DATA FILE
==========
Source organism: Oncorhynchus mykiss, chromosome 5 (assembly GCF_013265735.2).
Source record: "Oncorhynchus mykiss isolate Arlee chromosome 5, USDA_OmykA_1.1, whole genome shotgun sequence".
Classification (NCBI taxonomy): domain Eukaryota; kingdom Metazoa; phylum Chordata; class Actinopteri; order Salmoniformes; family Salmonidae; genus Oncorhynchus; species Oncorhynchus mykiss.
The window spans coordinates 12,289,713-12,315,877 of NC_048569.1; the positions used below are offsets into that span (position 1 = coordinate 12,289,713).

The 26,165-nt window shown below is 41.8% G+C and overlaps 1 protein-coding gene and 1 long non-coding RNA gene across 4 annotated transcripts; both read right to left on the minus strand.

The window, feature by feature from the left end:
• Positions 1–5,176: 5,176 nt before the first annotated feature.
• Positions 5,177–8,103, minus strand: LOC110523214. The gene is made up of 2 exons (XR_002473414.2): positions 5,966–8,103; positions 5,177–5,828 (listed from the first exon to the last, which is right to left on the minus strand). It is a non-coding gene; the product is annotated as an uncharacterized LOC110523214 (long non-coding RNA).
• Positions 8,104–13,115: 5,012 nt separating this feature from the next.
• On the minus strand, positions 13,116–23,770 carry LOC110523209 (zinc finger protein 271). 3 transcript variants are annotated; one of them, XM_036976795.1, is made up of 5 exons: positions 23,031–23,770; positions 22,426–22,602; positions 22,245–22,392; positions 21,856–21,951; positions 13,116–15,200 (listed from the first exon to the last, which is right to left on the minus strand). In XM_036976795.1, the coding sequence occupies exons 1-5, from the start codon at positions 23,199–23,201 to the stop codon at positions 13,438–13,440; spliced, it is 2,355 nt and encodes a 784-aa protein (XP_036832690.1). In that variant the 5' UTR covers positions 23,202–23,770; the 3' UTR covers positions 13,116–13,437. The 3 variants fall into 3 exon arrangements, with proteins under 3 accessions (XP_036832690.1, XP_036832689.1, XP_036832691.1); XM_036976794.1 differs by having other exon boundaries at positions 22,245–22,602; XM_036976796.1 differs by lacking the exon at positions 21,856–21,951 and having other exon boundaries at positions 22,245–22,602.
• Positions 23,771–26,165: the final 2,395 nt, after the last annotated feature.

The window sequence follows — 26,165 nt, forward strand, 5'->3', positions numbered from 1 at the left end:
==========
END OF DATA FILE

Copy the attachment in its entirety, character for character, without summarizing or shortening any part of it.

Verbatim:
Source organism: Oncorhynchus mykiss, chromosome 5 (assembly GCF_013265735.2).
Source record: "Oncorhynchus mykiss isolate Arlee chromosome 5, USDA_OmykA_1.1, whole genome shotgun sequence".
Classification (NCBI taxonomy): domain Eukaryota; kingdom Metazoa; phylum Chordata; class Actinopteri; order Salmoniformes; family Salmonidae; genus Oncorhynchus; species Oncorhynchus mykiss.
The window spans coordinates 12,289,713-12,315,877 of NC_048569.1; the positions used below are offsets into that span (position 1 = coordinate 12,289,713).

The 26,165-nt window shown below is 41.8% G+C and overlaps 1 protein-coding gene and 1 long non-coding RNA gene across 4 annotated transcripts; both read right to left on the minus strand.

The window, feature by feature from the left end:
• Positions 1–5,176: 5,176 nt before the first annotated feature.
• Positions 5,177–8,103, minus strand: LOC110523214. The gene is made up of 2 exons (XR_002473414.2): positions 5,966–8,103; positions 5,177–5,828 (listed from the first exon to the last, which is right to left on the minus strand). It is a non-coding gene; the product is annotated as an uncharacterized LOC110523214 (long non-coding RNA).
• Positions 8,104–13,115: 5,012 nt separating this feature from the next.
• On the minus strand, positions 13,116–23,770 carry LOC110523209 (zinc finger protein 271). 3 transcript variants are annotated; one of them, XM_036976795.1, is made up of 5 exons: positions 23,031–23,770; positions 22,426–22,602; positions 22,245–22,392; positions 21,856–21,951; positions 13,116–15,200 (listed from the first exon to the last, which is right to left on the minus strand). In XM_036976795.1, the coding sequence occupies exons 1-5, from the start codon at positions 23,199–23,201 to the stop codon at positions 13,438–13,440; spliced, it is 2,355 nt and encodes a 784-aa protein (XP_036832690.1). In that variant the 5' UTR covers positions 23,202–23,770; the 3' UTR covers positions 13,116–13,437. The 3 variants fall into 3 exon arrangements, with proteins under 3 accessions (XP_036832690.1, XP_036832689.1, XP_036832691.1); XM_036976794.1 differs by having other exon boundaries at positions 22,245–22,602; XM_036976796.1 differs by lacking the exon at positions 21,856–21,951 and having other exon boundaries at positions 22,245–22,602.
• Positions 23,771–26,165: the final 2,395 nt, after the last annotated feature.

The window sequence follows — 26,165 nt, forward strand, 5'->3', positions numbered from 1 at the left end: